How Long Does It Take to Sell a Story?

From first submission to glorious acceptance, how long, on average, does it take to sell a short story? The answer, of course, is dependent on a lot of factors, not the least of which is the author submitting the story. Since the only author I have hard data on is, uh, this one, let’s take a look at my submission records and see how long it takes me to sell a story.

Below are two tables with ten stories each. The first ten are short stories I’ve sold, which are generally 3,000 words or more. The second table are flash fiction stories I’ve sold, which are always under 1,000 words (mine tend to be right at that limit). A quick explanation of the table. The data points are when the story was first subbed, when it was accepted, and then how many days it spent under consideration with the various publishers I sent it to. Okay, let’s look at short stories first.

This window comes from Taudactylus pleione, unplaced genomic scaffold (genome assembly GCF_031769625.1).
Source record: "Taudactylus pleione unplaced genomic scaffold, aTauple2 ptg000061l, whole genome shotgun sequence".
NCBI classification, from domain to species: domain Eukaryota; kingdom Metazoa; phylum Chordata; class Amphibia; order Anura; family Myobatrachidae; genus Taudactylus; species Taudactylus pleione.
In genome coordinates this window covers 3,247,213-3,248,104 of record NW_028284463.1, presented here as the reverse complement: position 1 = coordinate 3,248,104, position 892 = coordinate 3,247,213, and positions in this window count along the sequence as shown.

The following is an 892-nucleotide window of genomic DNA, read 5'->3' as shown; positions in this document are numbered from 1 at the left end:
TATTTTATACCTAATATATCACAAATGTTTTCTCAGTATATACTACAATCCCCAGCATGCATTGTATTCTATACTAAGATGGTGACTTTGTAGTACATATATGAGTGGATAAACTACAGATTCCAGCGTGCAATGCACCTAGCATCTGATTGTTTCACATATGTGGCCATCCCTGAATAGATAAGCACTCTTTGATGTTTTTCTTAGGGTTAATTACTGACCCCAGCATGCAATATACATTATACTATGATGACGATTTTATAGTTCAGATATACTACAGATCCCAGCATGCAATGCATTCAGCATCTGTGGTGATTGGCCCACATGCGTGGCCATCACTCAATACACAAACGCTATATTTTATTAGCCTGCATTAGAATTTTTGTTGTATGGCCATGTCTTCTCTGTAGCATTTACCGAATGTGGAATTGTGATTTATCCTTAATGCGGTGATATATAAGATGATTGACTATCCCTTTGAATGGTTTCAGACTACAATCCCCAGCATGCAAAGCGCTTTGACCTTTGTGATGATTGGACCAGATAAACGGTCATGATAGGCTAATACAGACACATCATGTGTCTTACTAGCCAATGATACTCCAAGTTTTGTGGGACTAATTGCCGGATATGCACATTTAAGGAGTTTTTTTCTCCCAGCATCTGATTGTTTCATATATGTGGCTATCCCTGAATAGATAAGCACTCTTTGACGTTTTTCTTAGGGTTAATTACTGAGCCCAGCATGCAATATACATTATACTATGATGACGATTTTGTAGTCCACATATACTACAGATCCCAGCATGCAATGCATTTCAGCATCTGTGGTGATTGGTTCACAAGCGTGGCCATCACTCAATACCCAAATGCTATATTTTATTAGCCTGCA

Short Story First Subbed Accepted Days Subbed
Night Games 2/2/2013 5/1/2014 387
Caroline 5/17/2014 4/26/2017 278
Paper Cut 9/28/2014 5/28/2016 347
Scare Tactics 11/2/2014 11/7/2015 177
Paint-Eater 11/9/2016 3/24/2019 143
A Point of Honor 12/17/2017 11/20/2018 264
Bites 1/10/2018 3/18/2020 690
The Past, History 8/28/2018 6/10/2020 261
The Back-Off 9/28/2018 10/14/2019 343
Reading the Room 6/6/2019 3/4/2020 146